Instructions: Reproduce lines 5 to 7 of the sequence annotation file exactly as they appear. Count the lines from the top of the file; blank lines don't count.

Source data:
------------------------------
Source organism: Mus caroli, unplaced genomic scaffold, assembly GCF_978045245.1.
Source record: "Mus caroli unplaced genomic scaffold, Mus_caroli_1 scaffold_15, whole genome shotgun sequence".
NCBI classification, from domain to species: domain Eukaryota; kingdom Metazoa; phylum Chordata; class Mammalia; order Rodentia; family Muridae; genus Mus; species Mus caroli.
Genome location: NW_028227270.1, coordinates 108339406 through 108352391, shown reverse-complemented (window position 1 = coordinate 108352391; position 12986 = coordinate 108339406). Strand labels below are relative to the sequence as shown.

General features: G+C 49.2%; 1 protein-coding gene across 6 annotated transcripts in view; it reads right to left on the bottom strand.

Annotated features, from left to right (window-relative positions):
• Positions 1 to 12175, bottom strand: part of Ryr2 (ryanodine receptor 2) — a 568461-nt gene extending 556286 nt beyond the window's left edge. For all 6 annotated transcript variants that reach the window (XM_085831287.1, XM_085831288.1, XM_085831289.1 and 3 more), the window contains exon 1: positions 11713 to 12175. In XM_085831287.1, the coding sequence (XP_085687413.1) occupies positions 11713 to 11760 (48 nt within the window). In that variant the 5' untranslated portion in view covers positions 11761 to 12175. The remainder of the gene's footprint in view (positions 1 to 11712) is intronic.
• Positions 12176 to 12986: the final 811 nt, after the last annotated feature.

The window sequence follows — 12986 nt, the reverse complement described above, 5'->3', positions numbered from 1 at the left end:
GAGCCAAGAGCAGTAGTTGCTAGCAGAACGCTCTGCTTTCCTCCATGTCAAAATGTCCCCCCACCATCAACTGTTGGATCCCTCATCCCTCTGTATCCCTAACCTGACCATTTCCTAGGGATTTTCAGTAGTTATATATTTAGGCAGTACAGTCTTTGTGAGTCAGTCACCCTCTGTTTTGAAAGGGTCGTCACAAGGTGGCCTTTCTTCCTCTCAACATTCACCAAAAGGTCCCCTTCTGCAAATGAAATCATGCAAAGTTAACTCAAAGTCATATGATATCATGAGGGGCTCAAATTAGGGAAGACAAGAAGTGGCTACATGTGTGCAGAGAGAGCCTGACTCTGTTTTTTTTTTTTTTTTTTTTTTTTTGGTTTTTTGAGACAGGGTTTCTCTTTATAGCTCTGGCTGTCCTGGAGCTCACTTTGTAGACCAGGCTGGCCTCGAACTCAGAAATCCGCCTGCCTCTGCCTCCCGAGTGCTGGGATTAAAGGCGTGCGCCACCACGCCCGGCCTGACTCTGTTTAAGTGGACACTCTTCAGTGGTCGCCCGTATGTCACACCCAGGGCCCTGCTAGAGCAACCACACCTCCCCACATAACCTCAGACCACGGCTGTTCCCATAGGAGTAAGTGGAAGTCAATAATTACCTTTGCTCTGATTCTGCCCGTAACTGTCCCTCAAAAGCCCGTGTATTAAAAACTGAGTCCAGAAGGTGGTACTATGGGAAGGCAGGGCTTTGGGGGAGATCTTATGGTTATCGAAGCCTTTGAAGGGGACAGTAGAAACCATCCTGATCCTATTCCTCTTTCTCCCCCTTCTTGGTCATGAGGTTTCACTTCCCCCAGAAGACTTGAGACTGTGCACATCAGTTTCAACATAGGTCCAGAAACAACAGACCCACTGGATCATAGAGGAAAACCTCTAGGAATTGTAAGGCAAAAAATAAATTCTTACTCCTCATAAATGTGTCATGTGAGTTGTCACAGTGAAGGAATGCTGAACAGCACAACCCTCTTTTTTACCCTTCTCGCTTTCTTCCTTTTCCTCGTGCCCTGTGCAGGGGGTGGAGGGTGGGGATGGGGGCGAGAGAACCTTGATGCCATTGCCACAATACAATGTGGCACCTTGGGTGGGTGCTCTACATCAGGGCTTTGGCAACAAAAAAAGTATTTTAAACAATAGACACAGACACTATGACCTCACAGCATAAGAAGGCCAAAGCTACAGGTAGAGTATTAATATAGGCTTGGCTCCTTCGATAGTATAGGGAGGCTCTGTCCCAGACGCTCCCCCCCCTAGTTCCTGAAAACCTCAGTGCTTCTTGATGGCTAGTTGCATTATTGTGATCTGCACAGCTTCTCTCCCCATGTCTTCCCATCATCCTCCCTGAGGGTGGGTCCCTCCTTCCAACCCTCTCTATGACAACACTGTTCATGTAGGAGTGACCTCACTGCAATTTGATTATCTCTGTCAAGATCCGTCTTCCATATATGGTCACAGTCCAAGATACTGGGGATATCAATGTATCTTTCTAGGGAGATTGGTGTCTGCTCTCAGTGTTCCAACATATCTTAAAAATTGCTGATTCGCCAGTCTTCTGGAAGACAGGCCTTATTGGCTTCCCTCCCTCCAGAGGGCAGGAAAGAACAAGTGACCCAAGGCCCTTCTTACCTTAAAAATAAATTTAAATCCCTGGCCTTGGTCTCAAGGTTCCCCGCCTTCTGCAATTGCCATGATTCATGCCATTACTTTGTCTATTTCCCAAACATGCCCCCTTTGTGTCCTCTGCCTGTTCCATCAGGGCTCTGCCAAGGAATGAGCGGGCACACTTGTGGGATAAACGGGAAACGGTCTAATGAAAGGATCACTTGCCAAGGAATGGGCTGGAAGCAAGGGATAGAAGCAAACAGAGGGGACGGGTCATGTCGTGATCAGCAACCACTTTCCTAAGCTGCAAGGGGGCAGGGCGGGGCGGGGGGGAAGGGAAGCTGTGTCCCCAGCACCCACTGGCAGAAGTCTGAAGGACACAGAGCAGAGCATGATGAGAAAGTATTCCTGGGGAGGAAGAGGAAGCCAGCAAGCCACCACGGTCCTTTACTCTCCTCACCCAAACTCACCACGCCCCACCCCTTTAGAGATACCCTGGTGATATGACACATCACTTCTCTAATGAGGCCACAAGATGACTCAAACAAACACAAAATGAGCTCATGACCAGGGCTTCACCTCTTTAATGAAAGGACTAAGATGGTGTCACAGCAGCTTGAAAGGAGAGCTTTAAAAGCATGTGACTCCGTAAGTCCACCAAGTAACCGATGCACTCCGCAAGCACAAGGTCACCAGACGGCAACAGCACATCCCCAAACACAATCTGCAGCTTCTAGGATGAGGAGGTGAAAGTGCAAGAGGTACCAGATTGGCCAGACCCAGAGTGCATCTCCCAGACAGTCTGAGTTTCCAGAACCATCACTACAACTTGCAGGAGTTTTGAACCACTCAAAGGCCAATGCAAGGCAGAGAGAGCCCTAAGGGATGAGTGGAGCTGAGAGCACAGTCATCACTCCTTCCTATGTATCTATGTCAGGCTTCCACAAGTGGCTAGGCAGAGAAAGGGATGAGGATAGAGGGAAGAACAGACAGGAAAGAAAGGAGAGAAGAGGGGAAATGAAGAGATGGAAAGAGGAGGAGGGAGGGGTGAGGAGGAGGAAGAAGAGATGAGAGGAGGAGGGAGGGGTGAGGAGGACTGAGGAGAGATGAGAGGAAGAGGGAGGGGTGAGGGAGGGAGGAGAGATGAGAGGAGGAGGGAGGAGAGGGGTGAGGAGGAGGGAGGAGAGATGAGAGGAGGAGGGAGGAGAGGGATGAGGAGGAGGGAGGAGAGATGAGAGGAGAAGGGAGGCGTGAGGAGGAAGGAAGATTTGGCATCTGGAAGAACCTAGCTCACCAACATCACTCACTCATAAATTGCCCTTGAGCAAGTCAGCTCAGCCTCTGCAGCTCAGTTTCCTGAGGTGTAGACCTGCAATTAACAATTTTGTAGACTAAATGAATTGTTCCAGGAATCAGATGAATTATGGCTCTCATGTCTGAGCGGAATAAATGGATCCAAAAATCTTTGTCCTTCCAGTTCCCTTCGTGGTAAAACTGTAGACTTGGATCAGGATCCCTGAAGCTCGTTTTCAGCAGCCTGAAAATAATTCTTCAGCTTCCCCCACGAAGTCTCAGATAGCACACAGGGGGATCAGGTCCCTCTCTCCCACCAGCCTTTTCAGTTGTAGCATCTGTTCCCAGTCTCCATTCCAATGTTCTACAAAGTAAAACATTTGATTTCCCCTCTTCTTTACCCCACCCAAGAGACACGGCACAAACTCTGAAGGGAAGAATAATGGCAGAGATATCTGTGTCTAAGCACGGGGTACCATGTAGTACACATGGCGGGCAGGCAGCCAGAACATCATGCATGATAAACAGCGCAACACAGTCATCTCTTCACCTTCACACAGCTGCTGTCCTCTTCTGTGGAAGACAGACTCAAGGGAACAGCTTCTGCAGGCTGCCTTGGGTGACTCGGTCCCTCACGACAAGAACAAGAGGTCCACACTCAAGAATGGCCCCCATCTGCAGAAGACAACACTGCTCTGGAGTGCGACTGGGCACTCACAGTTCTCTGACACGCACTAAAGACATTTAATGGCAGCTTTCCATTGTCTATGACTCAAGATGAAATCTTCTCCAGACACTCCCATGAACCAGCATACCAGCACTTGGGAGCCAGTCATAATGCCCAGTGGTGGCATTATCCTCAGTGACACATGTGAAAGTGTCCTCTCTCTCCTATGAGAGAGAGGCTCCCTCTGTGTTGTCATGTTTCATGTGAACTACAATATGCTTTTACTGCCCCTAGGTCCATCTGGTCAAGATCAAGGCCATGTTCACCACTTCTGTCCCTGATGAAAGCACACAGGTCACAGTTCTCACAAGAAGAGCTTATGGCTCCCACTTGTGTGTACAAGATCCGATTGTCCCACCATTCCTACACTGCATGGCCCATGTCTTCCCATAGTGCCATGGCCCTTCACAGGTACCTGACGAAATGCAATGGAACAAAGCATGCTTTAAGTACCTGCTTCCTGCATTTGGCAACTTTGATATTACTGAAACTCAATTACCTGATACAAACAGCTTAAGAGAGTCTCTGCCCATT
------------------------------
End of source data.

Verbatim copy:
General features: G+C 49.2%; 1 protein-coding gene across 6 annotated transcripts in view; it reads right to left on the bottom strand.

Annotated features, from left to right (window-relative positions):
• Positions 1 to 12175, bottom strand: part of Ryr2 (ryanodine receptor 2) — a 568461-nt gene extending 556286 nt beyond the window's left edge. For all 6 annotated transcript variants that reach the window (XM_085831287.1, XM_085831288.1, XM_085831289.1 and 3 more), the window contains exon 1: positions 11713 to 12175. In XM_085831287.1, the coding sequence (XP_085687413.1) occupies positions 11713 to 11760 (48 nt within the window). In that variant the 5' untranslated portion in view covers positions 11761 to 12175. The remainder of the gene's footprint in view (positions 1 to 11712) is intronic.